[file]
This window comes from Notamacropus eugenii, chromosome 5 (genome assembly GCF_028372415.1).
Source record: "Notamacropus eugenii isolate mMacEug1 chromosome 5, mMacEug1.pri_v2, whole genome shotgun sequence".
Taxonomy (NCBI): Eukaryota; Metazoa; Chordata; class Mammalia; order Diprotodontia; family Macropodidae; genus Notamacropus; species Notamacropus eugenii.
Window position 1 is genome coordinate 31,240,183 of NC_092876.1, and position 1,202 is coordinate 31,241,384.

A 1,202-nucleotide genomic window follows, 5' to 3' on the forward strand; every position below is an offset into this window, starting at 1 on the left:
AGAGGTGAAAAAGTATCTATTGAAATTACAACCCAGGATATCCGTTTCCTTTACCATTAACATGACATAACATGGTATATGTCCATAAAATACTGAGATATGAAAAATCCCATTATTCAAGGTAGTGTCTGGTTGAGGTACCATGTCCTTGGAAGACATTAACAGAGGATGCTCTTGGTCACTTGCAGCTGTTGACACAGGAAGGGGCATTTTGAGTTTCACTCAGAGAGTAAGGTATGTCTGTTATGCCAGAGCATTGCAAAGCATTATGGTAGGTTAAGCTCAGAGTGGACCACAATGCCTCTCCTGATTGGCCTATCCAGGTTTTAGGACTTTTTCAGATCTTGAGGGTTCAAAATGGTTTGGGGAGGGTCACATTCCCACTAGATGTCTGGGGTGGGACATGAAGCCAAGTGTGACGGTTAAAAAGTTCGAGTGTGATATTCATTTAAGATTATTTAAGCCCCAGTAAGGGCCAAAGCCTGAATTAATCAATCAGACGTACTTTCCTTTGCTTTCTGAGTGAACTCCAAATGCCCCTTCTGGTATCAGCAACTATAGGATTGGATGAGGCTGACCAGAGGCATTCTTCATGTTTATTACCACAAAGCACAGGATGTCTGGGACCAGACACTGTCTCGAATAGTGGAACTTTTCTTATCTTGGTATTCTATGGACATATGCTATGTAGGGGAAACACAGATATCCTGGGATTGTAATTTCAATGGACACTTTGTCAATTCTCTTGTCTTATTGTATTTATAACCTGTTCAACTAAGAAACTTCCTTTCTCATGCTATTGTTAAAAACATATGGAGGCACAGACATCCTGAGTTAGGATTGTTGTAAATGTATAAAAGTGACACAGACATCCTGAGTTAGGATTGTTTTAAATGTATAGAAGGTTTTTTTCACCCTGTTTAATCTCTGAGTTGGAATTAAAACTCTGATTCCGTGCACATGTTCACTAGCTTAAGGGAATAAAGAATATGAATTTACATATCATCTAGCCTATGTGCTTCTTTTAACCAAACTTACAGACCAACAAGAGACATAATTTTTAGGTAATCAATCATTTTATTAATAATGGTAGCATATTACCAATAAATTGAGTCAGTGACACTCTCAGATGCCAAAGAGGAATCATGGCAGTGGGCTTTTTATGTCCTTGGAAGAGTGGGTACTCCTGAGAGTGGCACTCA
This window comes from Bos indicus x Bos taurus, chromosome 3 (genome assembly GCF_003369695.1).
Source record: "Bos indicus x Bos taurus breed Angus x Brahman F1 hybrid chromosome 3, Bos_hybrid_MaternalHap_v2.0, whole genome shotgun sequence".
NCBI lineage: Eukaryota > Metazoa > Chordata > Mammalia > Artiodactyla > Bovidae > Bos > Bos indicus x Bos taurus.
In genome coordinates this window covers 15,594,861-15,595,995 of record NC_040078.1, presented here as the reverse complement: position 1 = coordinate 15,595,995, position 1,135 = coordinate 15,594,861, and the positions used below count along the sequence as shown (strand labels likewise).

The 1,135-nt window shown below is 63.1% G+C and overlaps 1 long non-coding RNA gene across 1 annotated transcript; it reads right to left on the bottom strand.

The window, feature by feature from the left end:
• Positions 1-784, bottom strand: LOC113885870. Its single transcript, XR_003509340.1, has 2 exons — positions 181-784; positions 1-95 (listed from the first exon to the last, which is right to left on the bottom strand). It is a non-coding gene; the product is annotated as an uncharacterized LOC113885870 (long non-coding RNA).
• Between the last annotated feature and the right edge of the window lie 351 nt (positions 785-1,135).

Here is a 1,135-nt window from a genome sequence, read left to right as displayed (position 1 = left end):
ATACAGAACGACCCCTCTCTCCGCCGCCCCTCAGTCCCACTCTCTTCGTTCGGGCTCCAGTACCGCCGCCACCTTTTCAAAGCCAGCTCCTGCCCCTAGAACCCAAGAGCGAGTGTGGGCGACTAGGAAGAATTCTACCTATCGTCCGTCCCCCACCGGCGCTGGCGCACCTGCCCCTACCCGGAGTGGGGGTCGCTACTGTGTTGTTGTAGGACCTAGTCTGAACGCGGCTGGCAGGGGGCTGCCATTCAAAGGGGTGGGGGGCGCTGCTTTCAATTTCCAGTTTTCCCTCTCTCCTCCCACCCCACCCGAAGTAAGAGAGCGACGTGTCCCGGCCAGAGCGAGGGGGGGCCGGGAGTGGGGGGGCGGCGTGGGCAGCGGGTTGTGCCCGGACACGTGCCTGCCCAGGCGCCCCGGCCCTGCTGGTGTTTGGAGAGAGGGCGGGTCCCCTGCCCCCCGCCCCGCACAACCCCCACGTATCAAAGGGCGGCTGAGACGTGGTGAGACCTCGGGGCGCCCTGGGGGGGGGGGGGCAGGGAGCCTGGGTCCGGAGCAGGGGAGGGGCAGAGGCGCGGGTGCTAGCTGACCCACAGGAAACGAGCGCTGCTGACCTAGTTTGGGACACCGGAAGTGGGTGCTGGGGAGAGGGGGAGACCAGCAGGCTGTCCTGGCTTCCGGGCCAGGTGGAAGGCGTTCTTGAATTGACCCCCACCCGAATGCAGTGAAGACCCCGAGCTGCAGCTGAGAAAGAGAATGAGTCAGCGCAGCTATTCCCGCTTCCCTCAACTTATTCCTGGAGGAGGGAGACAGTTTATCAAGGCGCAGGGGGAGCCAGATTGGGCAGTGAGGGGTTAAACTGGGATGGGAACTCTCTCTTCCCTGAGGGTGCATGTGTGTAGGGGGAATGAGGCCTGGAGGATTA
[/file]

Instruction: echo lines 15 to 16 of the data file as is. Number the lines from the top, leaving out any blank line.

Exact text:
Here is a 1,135-nt window from a genome sequence, read left to right as displayed (position 1 = left end):
ATACAGAACGACCCCTCTCTCCGCCGCCCCTCAGTCCCACTCTCTTCGTTCGGGCTCCAGTACCGCCGCCACCTTTTCAAAGCCAGCTCCTGCCCCTAGAACCCAAGAGCGAGTGTGGGCGACTAGGAAGAATTCTACCTATCGTCCGTCCCCCACCGGCGCTGGCGCACCTGCCCCTACCCGGAGTGGGGGTCGCTACTGTGTTGTTGTAGGACCTAGTCTGAACGCGGCTGGCAGGGGGCTGCCATTCAAAGGGGTGGGGGGCGCTGCTTTCAATTTCCAGTTTTCCCTCTCTCCTCCCACCCCACCCGAAGTAAGAGAGCGACGTGTCCCGGCCAGAGCGAGGGGGGGCCGGGAGTGGGGGGGCGGCGTGGGCAGCGGGTTGTGCCCGGACACGTGCCTGCCCAGGCGCCCCGGCCCTGCTGGTGTTTGGAGAGAGGGCGGGTCCCCTGCCCCCCGCCCCGCACAACCCCCACGTATCAAAGGGCGGCTGAGACGTGGTGAGACCTCGGGGCGCCCTGGGGGGGGGGGGGCAGGGAGCCTGGGTCCGGAGCAGGGGAGGGGCAGAGGCGCGGGTGCTAGCTGACCCACAGGAAACGAGCGCTGCTGACCTAGTTTGGGACACCGGAAGTGGGTGCTGGGGAGAGGGGGAGACCAGCAGGCTGTCCTGGCTTCCGGGCCAGGTGGAAGGCGTTCTTGAATTGACCCCCACCCGAATGCAGTGAAGACCCCGAGCTGCAGCTGAGAAAGAGAATGAGTCAGCGCAGCTATTCCCGCTTCCCTCAACTTATTCCTGGAGGAGGGAGACAGTTTATCAAGGCGCAGGGGGAGCCAGATTGGGCAGTGAGGGGTTAAACTGGGATGGGAACTCTCTCTTCCCTGAGGGTGCATGTGTGTAGGGGGAATGAGGCCTGGAGGATTA